The new mayor, elected in June on a platform to keep the port in Venice, canceled the photo exhibition at a gallery in the venerated Doge’s Palace. It was to feature works by Gianni Berengo Gardin, who’s been hailed by the U.K.’s Telegraph as Italy’s greatest photographer. Brugnaro evidently intends to display them later, together with an exhibit of his own plans for dredging the city’s lagoon and canals. It’s caused quite the outcry.

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Marco Secchi, Photographer, Venice

If the photos do not represent your reality, let the people decide,” tweeted the San Francisco-based Locktov.

You aren’t the people,” replied the mayor. “You see only yourself and your friends.”

“Friends” seems a near-Freudian slip in wording. The city’s port comes under control of the Venice Port Authority (VPA), with former Mayor of Venice Costa Paolo its president. In 1997, the VPA set up the Venezia Terminal Passeggeri, a commercial enterprise dedicated to managing cruise ship traffic in the port. VPA, Marco Polo Airport and the local chamber of commerce all have shares in the initiative.

Preservationists and lovers of the city’s mystique would like to see the ships dock elsewhere. “The ‘No Big Ship Committee’ is asking not to ban the cruises, but to stop them at the Lido, creating a new tourism port,” Secchi says.

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Marco Secchi, Photographer, Venice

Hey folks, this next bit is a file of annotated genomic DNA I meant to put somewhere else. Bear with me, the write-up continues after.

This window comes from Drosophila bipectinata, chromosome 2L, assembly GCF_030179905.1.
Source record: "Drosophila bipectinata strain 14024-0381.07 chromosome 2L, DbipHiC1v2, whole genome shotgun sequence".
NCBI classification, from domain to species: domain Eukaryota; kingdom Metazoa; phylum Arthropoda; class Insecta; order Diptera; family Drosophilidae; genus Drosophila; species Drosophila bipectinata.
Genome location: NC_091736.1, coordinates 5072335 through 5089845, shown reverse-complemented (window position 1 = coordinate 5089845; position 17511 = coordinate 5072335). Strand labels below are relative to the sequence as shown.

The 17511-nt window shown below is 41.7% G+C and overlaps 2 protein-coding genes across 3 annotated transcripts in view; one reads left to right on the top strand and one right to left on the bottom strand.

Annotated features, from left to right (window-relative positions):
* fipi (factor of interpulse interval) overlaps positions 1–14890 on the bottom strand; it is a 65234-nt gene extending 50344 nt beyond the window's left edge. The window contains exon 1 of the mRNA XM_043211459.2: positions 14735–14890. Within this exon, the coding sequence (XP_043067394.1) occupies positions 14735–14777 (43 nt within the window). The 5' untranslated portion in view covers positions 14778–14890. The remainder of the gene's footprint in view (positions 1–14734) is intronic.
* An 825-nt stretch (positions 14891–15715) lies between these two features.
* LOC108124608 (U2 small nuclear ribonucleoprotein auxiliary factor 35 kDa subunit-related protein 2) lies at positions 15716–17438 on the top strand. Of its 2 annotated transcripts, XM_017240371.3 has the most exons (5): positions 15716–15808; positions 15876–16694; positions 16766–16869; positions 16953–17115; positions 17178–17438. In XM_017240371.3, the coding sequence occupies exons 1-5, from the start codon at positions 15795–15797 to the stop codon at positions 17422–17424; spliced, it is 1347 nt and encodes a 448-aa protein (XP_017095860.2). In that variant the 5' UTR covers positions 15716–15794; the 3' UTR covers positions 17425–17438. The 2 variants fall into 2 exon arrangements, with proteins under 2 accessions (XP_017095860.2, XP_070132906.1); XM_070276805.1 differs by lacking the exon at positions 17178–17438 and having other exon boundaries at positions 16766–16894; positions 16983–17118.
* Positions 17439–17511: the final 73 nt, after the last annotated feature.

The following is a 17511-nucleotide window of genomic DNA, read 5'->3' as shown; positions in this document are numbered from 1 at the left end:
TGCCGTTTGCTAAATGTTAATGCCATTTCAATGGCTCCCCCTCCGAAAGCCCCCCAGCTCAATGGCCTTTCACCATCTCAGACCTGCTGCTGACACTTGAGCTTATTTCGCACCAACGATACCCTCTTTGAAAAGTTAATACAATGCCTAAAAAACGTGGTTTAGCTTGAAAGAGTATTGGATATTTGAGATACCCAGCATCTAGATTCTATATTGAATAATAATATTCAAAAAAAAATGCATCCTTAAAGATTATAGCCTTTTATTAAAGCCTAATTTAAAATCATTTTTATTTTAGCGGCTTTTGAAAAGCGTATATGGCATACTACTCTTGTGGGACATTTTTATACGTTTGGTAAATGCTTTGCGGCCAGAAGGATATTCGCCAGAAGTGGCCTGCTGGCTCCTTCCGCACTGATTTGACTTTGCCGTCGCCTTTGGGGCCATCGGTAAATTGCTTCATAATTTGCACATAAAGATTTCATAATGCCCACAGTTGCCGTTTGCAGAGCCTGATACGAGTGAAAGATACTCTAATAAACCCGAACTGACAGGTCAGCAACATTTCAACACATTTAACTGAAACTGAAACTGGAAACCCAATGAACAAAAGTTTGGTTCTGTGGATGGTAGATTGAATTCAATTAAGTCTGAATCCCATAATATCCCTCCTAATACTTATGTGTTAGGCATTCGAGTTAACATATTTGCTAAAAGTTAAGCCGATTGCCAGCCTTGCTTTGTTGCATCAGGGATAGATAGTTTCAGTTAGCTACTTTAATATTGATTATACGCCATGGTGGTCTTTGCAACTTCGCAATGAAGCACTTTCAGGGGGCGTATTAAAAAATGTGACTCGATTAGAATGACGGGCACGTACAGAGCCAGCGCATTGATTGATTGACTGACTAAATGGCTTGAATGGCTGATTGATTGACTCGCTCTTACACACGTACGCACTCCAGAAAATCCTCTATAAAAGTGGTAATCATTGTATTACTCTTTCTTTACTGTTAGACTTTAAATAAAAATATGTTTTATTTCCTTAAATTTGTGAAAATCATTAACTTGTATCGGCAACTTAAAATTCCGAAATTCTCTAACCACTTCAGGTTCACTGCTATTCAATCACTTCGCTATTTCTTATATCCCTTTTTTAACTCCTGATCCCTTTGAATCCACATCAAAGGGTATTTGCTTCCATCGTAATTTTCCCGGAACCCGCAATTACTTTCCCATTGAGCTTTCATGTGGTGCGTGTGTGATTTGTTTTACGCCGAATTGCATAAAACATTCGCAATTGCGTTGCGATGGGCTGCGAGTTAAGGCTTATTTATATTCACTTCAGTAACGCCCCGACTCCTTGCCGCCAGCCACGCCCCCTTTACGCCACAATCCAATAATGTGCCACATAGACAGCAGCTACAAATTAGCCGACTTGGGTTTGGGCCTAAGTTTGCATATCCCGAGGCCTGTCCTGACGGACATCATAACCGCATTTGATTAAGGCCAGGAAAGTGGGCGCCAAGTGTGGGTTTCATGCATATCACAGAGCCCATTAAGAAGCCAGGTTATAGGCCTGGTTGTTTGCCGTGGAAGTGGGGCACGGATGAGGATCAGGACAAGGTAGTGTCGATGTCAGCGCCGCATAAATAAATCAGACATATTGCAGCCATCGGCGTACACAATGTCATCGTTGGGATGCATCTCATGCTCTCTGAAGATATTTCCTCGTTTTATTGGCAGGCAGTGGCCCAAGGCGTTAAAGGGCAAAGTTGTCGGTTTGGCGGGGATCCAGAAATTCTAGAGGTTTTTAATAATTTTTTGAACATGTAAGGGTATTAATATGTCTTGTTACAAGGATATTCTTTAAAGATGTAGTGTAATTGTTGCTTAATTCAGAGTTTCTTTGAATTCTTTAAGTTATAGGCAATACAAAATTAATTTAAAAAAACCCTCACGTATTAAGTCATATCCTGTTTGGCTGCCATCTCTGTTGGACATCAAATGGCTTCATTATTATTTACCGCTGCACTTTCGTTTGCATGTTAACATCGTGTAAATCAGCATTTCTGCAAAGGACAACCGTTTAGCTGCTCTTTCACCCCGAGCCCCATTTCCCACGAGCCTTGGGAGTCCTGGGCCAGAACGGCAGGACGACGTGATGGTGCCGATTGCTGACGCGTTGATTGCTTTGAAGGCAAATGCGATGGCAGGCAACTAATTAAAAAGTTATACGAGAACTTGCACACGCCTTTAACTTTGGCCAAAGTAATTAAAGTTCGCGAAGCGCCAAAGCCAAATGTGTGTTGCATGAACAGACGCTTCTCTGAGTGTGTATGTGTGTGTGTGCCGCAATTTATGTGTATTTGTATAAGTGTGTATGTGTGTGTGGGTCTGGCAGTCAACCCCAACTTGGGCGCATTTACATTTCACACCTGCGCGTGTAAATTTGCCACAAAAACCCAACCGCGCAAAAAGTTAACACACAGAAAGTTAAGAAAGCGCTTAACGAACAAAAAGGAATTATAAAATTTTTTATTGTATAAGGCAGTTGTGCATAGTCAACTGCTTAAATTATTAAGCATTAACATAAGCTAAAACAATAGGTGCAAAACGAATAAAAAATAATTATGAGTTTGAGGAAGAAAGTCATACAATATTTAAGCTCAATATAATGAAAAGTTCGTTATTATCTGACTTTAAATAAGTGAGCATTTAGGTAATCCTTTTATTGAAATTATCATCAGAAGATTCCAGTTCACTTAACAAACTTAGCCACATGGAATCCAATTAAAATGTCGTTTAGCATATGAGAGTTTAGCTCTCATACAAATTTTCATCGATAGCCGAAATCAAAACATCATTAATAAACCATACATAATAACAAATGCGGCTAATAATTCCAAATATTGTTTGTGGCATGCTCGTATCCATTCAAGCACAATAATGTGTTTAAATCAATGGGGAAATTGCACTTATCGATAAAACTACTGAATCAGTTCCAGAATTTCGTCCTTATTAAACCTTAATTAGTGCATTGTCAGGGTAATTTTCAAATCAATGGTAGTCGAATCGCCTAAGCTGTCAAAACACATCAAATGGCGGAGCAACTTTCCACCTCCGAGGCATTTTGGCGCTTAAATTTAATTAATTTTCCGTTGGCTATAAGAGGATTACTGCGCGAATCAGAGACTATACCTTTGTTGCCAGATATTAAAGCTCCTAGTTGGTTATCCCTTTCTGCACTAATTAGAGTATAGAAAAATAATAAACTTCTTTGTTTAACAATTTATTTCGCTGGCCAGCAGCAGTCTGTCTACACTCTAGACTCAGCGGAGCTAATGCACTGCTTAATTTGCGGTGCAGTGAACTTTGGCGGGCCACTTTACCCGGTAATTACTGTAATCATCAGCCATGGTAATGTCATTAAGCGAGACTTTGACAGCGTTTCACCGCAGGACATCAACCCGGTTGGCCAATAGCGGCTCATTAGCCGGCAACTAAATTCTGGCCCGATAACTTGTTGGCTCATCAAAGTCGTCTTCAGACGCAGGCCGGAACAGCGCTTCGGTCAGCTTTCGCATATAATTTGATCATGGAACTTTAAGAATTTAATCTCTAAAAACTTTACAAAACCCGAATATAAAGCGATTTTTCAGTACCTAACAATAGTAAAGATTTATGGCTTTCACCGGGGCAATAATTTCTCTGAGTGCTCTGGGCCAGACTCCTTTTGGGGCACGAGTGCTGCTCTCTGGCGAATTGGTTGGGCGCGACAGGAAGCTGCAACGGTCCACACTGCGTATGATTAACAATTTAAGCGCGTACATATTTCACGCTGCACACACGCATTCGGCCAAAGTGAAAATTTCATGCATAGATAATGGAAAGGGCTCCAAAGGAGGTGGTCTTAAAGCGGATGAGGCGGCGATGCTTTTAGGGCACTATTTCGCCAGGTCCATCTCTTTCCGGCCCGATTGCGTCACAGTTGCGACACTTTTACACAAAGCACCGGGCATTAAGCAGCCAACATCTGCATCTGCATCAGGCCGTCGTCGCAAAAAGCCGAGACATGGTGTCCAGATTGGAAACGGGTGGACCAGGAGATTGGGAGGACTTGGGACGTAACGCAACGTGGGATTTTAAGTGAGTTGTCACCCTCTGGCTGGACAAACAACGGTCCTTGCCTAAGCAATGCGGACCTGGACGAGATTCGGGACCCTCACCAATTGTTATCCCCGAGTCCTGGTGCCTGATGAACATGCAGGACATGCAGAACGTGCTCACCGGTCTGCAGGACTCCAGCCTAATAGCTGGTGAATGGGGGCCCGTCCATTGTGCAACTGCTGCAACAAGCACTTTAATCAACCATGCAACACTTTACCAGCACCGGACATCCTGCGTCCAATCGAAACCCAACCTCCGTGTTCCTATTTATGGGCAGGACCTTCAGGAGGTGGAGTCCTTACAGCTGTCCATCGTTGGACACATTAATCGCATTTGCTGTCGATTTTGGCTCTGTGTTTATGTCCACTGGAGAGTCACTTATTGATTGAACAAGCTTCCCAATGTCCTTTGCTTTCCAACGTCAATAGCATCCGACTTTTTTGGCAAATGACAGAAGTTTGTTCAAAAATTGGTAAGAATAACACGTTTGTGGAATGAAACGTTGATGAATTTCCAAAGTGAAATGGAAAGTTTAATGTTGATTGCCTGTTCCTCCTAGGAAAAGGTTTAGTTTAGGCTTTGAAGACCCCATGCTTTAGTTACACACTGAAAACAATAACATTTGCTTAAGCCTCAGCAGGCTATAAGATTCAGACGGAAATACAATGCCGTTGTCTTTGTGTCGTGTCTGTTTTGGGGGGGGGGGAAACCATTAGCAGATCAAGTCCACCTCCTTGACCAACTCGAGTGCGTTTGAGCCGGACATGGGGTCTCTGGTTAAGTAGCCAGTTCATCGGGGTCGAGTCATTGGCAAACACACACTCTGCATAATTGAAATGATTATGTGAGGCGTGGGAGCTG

The institutions responsible for finding alternative routes or strategies for cruise ships are many, while the decision-making pathways are tangled and muddled, adds Jane Da Mosto, author of The Science of Saving Venice. “What’s clear are the strong economic pressures of the cruise lobby,” she adds.

And “the last thing they (VPA) want is for ships to dock somewhere else, because of money,” says Anna Somers Cocks, CEO of The Art Newspaper in London and former head of the ‘Venice in Peril’ fund, which has raised 10 million pounds for the preservation of the city.

Fears of another Costa Concordia disaster in the lagoon surrounding Venice run high. But there’s more: dredging the canals to accommodate more and larger ships runs the risk of stirring up detritus from a 1960s petrochemical operation. “Ships would come into the petrochemical trench, then turn into a deeper trench into the port — they want to dig it 10 meters deep from six, and 100 meters wide from 50,” Cocks says.

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Marco Secchi, Photographer, Venice